2. Make a list. Do you (and your spouse, if you're married) really know what you need and want in your home? You'll save yourself many hours of shopping (and potentially arguing) if you make a list ahead of time. Zero in on the features you must have, would like to have, definitely don't want and would prefer not to have. Your goal is to find the right home for your family without falling in love with one that doesn't suit your needs. Tip: Start compiling your wish list by thinking about what you like and dislike about your current home.

3. Do your homework. Not long ago, consumers had very little access to information about recent home sales prices, market trends, homes on the market, neighborhood statistics and the home-buying process. Today, all this information and more is available on the Web. Go surfing. Get educated. Become empowered.

4. Get preapproved for a mortgage. Your top-dollar home price is a function of your household income, your creditworthiness, interest rates, the type of loan you select and how much ready cash you have for the down payment and closing costs, among other factors. Rather than guessing or estimating how much you can afford to spend, ask a lender or mortgage broker to give you a full assessment and a letter stating how much you're qualified to borrow. The true amount may be much more or much less than you think.

5. Use a checklist. Touring multiple homes is a confusing experience for most people. Rather than relying on memory, make notes about the homes you visit. Turn your priorities into a personalized home-shopping checklist and use it track the features of each home.

6. Wear comfortable clothing and sturdy shoes. House-hunting can be tiring, especially if you're relocating to a distant community and want to see a dozen homes in one day. There's no sense in torturing your feet unnecessarily.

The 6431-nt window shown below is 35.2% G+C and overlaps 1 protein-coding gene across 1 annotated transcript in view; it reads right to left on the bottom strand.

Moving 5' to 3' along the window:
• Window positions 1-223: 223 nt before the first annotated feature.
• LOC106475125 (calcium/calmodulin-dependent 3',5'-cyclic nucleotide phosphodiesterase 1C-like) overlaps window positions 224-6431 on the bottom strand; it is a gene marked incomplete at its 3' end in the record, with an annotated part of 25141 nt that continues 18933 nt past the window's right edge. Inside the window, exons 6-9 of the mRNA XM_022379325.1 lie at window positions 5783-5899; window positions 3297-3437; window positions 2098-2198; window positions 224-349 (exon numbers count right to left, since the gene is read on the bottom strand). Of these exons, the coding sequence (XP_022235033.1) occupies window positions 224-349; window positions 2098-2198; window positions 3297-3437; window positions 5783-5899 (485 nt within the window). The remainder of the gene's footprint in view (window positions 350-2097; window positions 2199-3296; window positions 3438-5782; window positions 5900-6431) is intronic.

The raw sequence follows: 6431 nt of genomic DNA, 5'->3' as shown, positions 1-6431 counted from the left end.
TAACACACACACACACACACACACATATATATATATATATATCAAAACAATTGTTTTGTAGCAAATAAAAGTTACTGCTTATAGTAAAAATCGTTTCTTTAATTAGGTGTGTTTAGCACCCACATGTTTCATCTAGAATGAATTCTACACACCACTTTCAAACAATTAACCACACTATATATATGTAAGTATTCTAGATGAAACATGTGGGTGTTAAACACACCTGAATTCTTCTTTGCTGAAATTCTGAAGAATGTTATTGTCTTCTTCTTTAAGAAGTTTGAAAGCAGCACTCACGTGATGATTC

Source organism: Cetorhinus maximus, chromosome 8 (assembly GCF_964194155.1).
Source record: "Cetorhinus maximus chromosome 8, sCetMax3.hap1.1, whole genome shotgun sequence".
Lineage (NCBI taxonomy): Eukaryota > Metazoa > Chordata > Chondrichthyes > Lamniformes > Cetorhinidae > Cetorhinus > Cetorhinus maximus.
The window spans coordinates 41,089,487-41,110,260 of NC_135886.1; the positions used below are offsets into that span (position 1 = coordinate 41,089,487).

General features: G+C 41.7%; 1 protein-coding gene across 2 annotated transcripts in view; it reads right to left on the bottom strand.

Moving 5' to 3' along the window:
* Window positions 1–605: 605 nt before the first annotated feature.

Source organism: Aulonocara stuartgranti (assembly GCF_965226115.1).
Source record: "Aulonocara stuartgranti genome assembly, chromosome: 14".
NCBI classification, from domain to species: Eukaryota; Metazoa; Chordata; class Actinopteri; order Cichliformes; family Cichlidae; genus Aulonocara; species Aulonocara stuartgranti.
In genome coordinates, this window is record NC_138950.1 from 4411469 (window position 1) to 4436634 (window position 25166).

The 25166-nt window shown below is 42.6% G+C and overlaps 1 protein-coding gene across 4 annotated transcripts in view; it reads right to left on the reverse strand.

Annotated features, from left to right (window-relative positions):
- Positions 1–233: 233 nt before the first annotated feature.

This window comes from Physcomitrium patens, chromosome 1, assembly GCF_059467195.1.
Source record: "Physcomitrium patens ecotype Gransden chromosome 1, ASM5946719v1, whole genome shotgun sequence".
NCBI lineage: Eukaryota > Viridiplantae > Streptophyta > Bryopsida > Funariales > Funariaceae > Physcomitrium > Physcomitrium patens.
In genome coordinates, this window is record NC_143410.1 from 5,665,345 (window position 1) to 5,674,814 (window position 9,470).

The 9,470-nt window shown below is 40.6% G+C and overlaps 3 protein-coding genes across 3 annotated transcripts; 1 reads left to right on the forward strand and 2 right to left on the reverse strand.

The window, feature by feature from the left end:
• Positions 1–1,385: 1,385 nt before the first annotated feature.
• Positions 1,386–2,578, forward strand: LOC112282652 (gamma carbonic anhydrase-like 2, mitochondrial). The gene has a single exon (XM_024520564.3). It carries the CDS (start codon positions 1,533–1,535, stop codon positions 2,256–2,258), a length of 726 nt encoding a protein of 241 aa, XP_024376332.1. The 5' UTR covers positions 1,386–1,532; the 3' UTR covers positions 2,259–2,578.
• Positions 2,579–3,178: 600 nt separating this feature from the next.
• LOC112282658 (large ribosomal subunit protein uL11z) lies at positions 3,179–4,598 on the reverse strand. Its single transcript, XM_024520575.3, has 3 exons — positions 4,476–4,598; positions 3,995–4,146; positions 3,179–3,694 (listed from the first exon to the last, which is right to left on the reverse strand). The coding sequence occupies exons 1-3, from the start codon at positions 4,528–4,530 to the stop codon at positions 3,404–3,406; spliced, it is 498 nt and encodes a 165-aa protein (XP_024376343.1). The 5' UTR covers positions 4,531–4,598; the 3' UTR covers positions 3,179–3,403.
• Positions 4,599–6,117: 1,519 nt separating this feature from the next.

7. Be prepared to make an offer. House-hunting can also be frustrating, especially if you know in your heart you're not really emotionally or financially ready to buy a home. If you're not ready, don't put yourself through the exercise. If you are ready, go through a blank purchase contract ahead of time so you'll know what decisions you'll face when you make an offer.

8. Relax. Granted, buying a home is a major life-altering event. But it's not worth making yourself insanely crazy or super-duper stressed. Save time at the end of your house-hunting expedition to unwind, calm your thoughts and emotions and keep the whole experience in perspective.

Taken from http://www.realtor.com/basics/buy/looking/hunting.asp

By Marcie Geffner

Why It's So Hard To Sell Your Own Home

by Diane Cardano-Casacio & Her Team

Check out this interesting article from Realtor.com:

FSBO Woes: Why It's So Hard to Sell Your Own Home
For most people, a for-sale-by-owner (FSBO) transaction simply isn't in the cards.

By Marcie Geffner at Realtor.com

Granted, some people are able to sell their own homes without the services of a real estate agent. Some of these successful do-it-yourselfers are very experienced home sellers. Others are transferring ownership of their home to a child, a coworker or a tenant who's already living in the home. These circumstances are the exception, not the norm, however. For most people, a for-sale-by-owner (FSBO) transaction simply isn't in the cards. Here are five reasons why.

1. FSBOs can't list their home in the MLS. FSBOs aren't permitted to put their home in the multiple listing service (MLS) because these industry membership organizations are open only to licensed real estate brokers and agents. FSBOs are also locked out of many home search engines and Web sites, including the gigantic Realtor.com. Sure, a determined FSBO can put a for-sale sign in his or her front yard and run a tiny advertisement in the local newspaper, but the home won't receive nearly as much exposure as it would through the MLS.

2. Agents won't show FSBO homes. In a typical home sale, the buyer's agent receives a percentage of the commission that the seller pays the listing agent. Without a listing agreement, there's no guarantee that the buyer's agent will be compensated for his or her services, unless the buyer has signed a buyer's brokerage agreement that specifically provides for such compensation. Even if a FSBO offers to pay the buyer's side of the commission, most agents won't want to go through a transaction with an unsophisticated self-represented seller across the table. That means the pool of potential buyers for FSBO homes is limited primarily to unrepresented and probably unqualified prospects.